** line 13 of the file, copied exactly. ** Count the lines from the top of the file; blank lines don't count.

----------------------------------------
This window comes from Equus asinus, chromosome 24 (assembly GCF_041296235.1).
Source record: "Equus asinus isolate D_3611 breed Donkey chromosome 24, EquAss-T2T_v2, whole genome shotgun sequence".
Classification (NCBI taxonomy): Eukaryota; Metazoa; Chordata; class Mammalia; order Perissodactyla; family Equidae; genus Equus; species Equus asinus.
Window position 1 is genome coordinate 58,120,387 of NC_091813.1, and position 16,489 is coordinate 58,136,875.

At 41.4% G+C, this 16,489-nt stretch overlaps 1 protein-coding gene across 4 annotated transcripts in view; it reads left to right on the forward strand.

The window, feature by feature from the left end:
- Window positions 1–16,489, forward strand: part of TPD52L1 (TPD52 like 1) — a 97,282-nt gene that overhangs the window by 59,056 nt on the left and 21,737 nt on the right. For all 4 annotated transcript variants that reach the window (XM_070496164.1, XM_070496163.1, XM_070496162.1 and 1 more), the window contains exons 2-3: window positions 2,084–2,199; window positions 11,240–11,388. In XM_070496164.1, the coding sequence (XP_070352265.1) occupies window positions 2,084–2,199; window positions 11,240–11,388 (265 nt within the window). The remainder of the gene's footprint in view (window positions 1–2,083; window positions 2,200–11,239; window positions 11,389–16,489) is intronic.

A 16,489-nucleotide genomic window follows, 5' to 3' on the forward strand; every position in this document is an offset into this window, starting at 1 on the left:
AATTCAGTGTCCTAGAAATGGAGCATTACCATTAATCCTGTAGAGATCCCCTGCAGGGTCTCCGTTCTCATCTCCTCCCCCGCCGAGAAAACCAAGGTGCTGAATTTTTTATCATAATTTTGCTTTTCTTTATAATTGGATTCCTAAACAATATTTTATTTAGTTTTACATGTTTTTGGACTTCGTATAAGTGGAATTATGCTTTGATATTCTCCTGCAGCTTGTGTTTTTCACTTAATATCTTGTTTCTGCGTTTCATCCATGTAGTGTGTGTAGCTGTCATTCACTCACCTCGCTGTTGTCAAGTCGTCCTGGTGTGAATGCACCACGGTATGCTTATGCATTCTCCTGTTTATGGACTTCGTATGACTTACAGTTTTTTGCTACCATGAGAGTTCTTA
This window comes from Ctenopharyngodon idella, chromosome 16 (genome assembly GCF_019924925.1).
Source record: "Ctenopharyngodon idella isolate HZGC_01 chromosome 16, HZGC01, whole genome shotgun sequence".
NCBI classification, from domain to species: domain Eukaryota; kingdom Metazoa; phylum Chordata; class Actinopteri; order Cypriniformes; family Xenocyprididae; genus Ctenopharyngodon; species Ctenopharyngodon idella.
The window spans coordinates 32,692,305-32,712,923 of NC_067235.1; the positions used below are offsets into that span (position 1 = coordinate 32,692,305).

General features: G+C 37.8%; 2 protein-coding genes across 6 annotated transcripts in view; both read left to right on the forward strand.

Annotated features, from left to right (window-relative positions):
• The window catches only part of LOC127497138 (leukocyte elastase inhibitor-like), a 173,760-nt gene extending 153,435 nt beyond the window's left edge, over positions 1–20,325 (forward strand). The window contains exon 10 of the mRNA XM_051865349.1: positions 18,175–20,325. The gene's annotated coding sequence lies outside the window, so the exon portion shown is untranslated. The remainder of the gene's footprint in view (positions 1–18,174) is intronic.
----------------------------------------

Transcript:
The window spans coordinates 32,692,305-32,712,923 of NC_067235.1; the positions used below are offsets into that span (position 1 = coordinate 32,692,305).